Q TRAVEL – Before beginning to perceive the first trade winds of the season, Costa Ricans took advantage of the arrival of November to begin planning their end-of-year vacations. Many – even – proceeded to secure their reservations.
But that’s a pre-pandemic story.
National tourists have changed booking patterns. Driven by the pandemic, sanitary restrictions, the economic situation and the uncertainty that exists, now local tourists wait until the “last minute” to confirm their weekend reservations.
It is something that is done with a difference of just days, as confirmed by the executive director of the Costa Rican Chamber of Hotels, Flora Ayub, confirming that years before they had a greater notion of how the December tourist season could behave, but not now.
For 2020, the sector still does not have a projection of how December will be. This year, the Chamber will wait a little longer to conduct its polls and establish some projections.
The Costa Rican tourism sector is – without a doubt – the most affected by the sanitary restrictions caused by the pandemic, although it has already begun to show some signs of revival.
April and May represented months of practically total closure, so the occupancy was calculated at zero.
July and August presented some reopening data and September already marked a slight improvement, at least in relation to April and May.
According to the Central Bank’s hotel occupancy index, last month the average reached 13%.
The figure is still small when compared with the levels of occupation that existed before the pandemic. By September of last year, about half of the rooms in the hotels were occupied.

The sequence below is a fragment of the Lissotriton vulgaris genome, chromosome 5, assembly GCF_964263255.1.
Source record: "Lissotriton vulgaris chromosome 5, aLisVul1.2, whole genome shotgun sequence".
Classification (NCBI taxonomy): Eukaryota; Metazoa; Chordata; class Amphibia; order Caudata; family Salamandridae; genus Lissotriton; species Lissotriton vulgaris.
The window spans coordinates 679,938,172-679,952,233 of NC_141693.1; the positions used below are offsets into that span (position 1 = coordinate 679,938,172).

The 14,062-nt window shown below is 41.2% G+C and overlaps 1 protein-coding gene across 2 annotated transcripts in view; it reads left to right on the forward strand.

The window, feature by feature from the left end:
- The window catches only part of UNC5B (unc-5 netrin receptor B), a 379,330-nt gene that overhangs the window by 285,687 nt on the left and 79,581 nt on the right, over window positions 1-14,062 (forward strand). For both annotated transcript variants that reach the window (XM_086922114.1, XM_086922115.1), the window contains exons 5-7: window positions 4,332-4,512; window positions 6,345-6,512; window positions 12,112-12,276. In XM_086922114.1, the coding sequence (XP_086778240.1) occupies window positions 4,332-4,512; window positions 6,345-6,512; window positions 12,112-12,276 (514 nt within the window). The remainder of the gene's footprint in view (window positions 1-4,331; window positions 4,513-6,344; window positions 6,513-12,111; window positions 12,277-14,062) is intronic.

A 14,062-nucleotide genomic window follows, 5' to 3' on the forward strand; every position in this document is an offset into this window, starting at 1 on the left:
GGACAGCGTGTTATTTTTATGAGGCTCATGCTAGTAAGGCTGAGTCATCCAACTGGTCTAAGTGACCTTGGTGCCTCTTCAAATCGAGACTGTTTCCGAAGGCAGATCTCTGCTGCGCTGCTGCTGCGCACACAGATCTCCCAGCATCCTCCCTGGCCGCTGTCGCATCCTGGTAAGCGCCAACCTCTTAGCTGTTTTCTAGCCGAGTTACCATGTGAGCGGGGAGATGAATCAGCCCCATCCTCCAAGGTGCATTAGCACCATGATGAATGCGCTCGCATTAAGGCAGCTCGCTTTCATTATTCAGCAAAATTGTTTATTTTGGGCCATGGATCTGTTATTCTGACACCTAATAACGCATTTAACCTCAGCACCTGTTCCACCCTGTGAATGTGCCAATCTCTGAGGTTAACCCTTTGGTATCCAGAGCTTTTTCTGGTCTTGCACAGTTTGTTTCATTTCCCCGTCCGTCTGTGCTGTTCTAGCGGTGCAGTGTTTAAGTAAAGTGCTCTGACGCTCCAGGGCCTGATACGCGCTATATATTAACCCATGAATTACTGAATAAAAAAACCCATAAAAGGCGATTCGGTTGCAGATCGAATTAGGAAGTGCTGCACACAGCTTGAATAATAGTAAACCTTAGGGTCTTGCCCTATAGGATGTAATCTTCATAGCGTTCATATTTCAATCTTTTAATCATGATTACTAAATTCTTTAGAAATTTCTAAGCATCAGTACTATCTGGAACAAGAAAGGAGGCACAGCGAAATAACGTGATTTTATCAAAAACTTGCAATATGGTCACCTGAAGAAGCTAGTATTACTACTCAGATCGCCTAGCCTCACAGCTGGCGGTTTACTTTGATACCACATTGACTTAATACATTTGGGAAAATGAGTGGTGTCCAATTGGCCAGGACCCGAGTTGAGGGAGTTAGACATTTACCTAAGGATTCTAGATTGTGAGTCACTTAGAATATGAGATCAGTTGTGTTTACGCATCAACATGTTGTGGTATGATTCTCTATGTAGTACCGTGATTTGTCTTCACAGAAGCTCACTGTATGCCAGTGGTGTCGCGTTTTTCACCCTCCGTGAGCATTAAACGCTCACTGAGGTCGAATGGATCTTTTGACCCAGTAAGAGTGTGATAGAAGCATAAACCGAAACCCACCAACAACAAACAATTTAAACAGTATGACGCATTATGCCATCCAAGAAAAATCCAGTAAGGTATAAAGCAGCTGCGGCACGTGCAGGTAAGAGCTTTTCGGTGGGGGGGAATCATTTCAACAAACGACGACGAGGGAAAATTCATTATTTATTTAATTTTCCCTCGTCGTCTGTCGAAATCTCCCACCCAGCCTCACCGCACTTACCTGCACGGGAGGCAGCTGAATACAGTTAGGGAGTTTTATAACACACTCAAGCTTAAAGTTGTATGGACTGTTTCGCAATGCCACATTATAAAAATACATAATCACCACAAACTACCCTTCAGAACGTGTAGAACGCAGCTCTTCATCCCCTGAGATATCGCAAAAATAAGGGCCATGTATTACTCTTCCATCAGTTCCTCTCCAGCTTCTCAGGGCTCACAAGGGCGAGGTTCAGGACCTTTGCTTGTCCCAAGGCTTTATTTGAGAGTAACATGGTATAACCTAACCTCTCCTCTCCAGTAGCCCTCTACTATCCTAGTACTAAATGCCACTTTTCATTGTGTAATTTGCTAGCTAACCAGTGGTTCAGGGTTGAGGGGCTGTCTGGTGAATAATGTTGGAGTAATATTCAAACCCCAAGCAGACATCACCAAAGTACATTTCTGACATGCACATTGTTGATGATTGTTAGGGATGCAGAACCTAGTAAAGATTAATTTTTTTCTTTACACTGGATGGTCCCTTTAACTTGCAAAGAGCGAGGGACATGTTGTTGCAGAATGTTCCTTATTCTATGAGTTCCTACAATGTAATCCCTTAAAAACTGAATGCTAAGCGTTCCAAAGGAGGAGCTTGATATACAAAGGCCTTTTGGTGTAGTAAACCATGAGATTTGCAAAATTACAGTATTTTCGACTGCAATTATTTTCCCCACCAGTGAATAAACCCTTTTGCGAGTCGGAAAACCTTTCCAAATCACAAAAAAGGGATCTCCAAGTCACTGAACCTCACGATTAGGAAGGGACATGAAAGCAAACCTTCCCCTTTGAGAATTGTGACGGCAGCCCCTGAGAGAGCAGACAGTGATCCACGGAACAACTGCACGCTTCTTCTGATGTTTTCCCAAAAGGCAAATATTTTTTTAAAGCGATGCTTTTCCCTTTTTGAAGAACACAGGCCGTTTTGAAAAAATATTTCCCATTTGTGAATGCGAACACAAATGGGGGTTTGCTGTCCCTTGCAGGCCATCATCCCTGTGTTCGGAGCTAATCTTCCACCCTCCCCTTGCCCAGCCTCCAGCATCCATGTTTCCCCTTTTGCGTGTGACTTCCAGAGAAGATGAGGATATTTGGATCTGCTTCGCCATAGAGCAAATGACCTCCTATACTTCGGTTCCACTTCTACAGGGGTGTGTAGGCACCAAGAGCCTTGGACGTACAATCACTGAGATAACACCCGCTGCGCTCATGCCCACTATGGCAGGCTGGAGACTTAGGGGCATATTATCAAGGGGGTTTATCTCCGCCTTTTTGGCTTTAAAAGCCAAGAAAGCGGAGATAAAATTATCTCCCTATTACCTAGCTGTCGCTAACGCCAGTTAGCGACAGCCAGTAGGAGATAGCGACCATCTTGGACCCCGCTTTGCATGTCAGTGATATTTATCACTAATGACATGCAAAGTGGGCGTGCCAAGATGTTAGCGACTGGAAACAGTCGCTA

According to Ayub, last month the occupancy improved, reaching even 25%.
It has helped that flights are already arriving from various destinations, although these still represent a tiny part of the total.
Far from recovery
According to the latest occupancy and price study prepared by the Central Bank and presented in the Macroeconomic Policy Report, the country’s hotel sector is still far from a recovery.
By collecting data from at least 645 hotels for the past month, the province that faces the most problems is Alajuela, followed by San José and Guanacaste.
Lower occupancy has also pushed the sector to have to offer lower prices.
According to the Central Bank, for next year a gradual recovery in this sector is expected, which would be strongly linked to progressivity in opening measures not only at the local level, but also at the international level, where much depends on the blow of the second pandemic wave that some nations in Europe are already experiencing.